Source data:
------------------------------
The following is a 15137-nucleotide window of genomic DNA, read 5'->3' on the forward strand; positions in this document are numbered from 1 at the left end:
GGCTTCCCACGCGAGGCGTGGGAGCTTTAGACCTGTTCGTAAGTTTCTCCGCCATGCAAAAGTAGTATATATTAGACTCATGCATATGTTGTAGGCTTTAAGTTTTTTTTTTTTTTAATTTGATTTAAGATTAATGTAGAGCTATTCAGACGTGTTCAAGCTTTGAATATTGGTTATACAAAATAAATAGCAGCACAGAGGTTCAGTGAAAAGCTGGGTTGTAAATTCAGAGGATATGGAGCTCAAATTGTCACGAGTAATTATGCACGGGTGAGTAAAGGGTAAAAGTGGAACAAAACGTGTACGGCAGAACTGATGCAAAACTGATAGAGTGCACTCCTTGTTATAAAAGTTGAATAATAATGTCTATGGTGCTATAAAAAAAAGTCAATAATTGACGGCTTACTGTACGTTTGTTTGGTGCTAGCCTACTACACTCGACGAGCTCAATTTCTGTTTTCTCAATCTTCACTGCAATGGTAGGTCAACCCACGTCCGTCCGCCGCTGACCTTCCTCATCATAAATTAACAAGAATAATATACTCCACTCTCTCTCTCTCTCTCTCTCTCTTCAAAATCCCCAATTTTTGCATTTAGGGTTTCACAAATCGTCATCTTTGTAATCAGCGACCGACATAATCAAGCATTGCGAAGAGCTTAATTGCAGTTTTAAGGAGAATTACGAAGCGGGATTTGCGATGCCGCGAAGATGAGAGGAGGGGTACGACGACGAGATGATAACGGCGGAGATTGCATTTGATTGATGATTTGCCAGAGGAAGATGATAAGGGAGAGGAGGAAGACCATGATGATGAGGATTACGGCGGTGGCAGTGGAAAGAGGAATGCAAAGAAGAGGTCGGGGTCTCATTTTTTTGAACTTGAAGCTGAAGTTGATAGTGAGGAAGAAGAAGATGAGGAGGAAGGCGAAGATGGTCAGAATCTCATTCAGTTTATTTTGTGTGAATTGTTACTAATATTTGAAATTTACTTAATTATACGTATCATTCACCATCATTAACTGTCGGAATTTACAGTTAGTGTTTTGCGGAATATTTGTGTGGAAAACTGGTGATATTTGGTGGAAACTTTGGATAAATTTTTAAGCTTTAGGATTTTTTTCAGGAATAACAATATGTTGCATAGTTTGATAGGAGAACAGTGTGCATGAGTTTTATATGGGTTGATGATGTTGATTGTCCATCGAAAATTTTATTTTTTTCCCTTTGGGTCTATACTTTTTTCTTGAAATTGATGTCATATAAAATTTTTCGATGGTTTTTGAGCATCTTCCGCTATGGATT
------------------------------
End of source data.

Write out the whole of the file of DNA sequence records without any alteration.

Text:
The following is a 15137-nucleotide window of genomic DNA, read 5'->3' on the forward strand; positions in this document are numbered from 1 at the left end:
GGCTTCCCACGCGAGGCGTGGGAGCTTTAGACCTGTTCGTAAGTTTCTCCGCCATGCAAAAGTAGTATATATTAGACTCATGCATATGTTGTAGGCTTTAAGTTTTTTTTTTTTTTAATTTGATTTAAGATTAATGTAGAGCTATTCAGACGTGTTCAAGCTTTGAATATTGGTTATACAAAATAAATAGCAGCACAGAGGTTCAGTGAAAAGCTGGGTTGTAAATTCAGAGGATATGGAGCTCAAATTGTCACGAGTAATTATGCACGGGTGAGTAAAGGGTAAAAGTGGAACAAAACGTGTACGGCAGAACTGATGCAAAACTGATAGAGTGCACTCCTTGTTATAAAAGTTGAATAATAATGTCTATGGTGCTATAAAAAAAAGTCAATAATTGACGGCTTACTGTACGTTTGTTTGGTGCTAGCCTACTACACTCGACGAGCTCAATTTCTGTTTTCTCAATCTTCACTGCAATGGTAGGTCAACCCACGTCCGTCCGCCGCTGACCTTCCTCATCATAAATTAACAAGAATAATATACTCCACTCTCTCTCTCTCTCTCTCTCTCTTCAAAATCCCCAATTTTTGCATTTAGGGTTTCACAAATCGTCATCTTTGTAATCAGCGACCGACATAATCAAGCATTGCGAAGAGCTTAATTGCAGTTTTAAGGAGAATTACGAAGCGGGATTTGCGATGCCGCGAAGATGAGAGGAGGGGTACGACGACGAGATGATAACGGCGGAGATTGCATTTGATTGATGATTTGCCAGAGGAAGATGATAAGGGAGAGGAGGAAGACCATGATGATGAGGATTACGGCGGTGGCAGTGGAAAGAGGAATGCAAAGAAGAGGTCGGGGTCTCATTTTTTTGAACTTGAAGCTGAAGTTGATAGTGAGGAAGAAGAAGATGAGGAGGAAGGCGAAGATGGTCAGAATCTCATTCAGTTTATTTTGTGTGAATTGTTACTAATATTTGAAATTTACTTAATTATACGTATCATTCACCATCATTAACTGTCGGAATTTACAGTTAGTGTTTTGCGGAATATTTGTGTGGAAAACTGGTGATATTTGGTGGAAACTTTGGATAAATTTTTAAGCTTTAGGATTTTTTTCAGGAATAACAATATGTTGCATAGTTTGATAGGAGAACAGTGTGCATGAGTTTTATATGGGTTGATGATGTTGATTGTCCATCGAAAATTTTATTTTTTTCCCTTTGGGTCTATACTTTTTTCTTGAAATTGATGTCATATAAAATTTTTCGATGGTTTTTGAGCATCTTCCGCTATGGATT